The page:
Sunday, March 1, 2009

Pity or Compassion -- what would you want?

My dear friend, Gary Presley, fellow writer and author of the revealing and thought provoking memoir "Seven Wheelchairs: A Life Beyond Polio" wrote an important opinion piece for his home town paper. The link takes you to the comments. To read the opinion piece, click on the title "Lewis Trades on Pity."

Gary's an old hand at a life lived with a disability --he's spent the last 50 years in a wheelchair. Some of the people commenting on his opinion piece attacked him for not appreciating Jerry Lewis; for not looking past a man's career as a non-profit spokesman which made those he 'helped' the object of pity. Perhaps pity and compassion are synonyms, but there is a world of difference when the two words come to life.

My husband, new to the wheelchair crowd, has experienced both pity and compassion and we both prefer compassion. Actually what we both prefer is to see people look him in the eye and see the man, not the wheelchair or the disability.

For him, the wheelchair has become a kind of validation -- 'yes, I truly am disabled.' Until then people would judge his uneven gate, his slow progress, his use of motorized vehicles, even his slurred speech and make comments intended for him to hear. Comments like 'if he would go on a diet, he could probably walk.' Or 'drinking before noon -- look at him stagger. How disgusting.' Or 'those carts shouldn't be allowed here, they ruin our enjoyment.'

Of course now with the wheelchair we deal with people who treat him as if he were invisible, speaking to me as if he weren't there. Restaurants either don't have easy access or they hide him in the back where patrons won't see him. Other than Olive Garden -- they see the man, talk to him, smile into his eyes and treat him as a respected customer. Parking places that accomodate a side lift are harder to find than you think. Able bodied people who park in handicapped parking places -- there should be a special place in purgatory for you....

My husband has broad shoulders and lets it all just roll right off of them. I want to spit and hit and make stupid or judgmental people understand just how wrong and disgusting they are.

He knows that his present condition is much preferable to what is to come: degeneration, helplessness and death.

He has an inherited form of Amyotrophic Lateral Sclerosis -- ALS -- Lou Gehrig's Disease. A death sentence that usually comes within 3-6 years of diagnosis. Thankfully he has a slow progressing form of the disease.

No cure, no treatment, no remission, and no explanation. Ninety percent of people who get this disease have no clue as to why. Our military, particularly those who served in the Middle East have a much higher rate of ALS among their ranks. Now a cluster of ALS diagnosis among people associated with NASA and Patrick's Air Force base are showing up. Research is going strong and getting closer and just recently discovered a new gene associated with the inherited form of ALS that will make research even easier. But still my husband's brother is dead -- died at the age of 18 from this rare disease. His aunt, great aunt and more than a dozen cousins -- all dead of ALS. So we would like to see a cure or treatment before our children must face this disease.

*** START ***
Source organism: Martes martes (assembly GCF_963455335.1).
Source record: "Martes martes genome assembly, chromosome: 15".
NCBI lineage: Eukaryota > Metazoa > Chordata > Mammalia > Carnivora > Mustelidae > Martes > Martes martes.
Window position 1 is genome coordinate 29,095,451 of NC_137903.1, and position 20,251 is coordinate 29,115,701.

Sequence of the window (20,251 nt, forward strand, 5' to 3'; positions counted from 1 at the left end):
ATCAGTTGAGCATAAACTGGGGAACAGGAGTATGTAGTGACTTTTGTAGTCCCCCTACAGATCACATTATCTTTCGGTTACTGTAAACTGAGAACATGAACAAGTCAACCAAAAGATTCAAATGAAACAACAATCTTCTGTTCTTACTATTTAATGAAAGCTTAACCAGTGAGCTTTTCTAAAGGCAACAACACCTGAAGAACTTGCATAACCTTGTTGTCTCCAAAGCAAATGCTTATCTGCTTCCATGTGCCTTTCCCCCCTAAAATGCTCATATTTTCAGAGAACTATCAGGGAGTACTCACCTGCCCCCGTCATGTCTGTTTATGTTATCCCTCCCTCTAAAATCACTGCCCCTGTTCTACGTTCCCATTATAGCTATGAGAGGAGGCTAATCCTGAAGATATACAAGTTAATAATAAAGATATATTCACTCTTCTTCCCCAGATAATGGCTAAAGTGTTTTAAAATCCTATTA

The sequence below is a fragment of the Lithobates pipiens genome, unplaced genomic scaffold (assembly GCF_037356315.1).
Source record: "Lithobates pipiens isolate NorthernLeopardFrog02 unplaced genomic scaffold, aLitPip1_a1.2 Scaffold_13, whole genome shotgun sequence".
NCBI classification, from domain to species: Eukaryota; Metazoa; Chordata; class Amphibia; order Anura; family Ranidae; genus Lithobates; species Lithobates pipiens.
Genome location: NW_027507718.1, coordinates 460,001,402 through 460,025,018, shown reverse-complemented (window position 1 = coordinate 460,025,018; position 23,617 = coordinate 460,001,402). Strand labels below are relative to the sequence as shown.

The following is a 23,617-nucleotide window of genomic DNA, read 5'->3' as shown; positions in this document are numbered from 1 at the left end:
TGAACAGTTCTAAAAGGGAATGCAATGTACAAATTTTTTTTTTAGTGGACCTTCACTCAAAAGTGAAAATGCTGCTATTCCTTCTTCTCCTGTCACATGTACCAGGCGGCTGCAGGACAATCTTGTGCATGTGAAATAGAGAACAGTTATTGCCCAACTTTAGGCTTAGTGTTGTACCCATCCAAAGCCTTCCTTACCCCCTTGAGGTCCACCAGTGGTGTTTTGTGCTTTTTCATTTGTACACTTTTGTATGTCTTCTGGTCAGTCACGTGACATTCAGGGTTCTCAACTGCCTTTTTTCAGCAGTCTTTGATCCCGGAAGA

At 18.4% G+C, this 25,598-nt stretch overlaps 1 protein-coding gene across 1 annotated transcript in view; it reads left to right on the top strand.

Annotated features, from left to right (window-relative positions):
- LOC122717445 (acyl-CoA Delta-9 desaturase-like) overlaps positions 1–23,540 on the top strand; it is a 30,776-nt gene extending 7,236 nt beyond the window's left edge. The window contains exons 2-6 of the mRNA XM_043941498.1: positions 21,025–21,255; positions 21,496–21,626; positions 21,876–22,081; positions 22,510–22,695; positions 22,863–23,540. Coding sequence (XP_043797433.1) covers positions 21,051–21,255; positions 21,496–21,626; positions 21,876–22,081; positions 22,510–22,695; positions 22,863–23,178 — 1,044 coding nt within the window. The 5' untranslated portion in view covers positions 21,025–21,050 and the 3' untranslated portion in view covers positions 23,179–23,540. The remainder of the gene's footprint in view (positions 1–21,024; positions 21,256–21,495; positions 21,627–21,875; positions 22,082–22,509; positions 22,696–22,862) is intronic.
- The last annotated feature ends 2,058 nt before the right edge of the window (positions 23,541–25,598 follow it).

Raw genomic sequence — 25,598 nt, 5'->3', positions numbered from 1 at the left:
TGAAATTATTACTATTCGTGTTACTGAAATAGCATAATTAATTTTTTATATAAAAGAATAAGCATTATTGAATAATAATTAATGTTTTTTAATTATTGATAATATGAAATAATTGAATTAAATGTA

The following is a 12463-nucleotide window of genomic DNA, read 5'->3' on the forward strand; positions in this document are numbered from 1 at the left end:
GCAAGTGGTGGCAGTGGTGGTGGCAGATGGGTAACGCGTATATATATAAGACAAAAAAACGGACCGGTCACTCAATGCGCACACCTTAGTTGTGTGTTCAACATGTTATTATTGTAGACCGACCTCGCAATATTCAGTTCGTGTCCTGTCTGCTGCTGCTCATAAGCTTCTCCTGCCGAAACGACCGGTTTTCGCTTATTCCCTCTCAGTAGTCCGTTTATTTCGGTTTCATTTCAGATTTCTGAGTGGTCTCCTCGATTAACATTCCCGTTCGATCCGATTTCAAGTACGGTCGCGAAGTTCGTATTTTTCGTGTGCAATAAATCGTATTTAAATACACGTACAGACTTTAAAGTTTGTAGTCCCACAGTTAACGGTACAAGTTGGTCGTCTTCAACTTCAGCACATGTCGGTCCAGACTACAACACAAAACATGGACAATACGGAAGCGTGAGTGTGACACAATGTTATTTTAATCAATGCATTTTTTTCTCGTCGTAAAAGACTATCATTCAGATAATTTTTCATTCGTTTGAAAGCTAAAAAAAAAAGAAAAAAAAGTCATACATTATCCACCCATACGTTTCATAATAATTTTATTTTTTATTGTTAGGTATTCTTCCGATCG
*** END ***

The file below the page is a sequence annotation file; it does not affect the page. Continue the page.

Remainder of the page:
Gary on the other hand is in the wheelchair for the long haul. And he knows the problems of life before the Americans with Disabilities Act and those that face him each day. He has no choice but to use the wheelchair and unless he wanted to live his life on welfare or worse, he needed to get out and work. But simple things like getting into buildings, using public bathrooms, opening and closing doors, being treated like a human being all became major hurdles.

One of his jeerers suggested that he just stay home if he didn't want to be pitied. Gary's response to such comments is usually a shrug of the shoulders and resolve to just live his life because staying home and waiting to die is no alternative. But when a major spokesman for a non profit organization encourages pity in order to get money -- it seems like he is giving with one hand and taking away with the other. Everyone has the right to live their life with dignity.

Thankfully the ALS Association -- at least our experience with the Florida Chapter -- is all about respect and finding a cure. We are all in the battle together. Most of the leadership have lost someone to the disease and know the struggle that the victims of ALS --the patient and the family and caretakers -- are in for. It is a mean disease that eats away the muscles, leaves a person weak and helpless all the while they watch the progress and have no tools to stop it.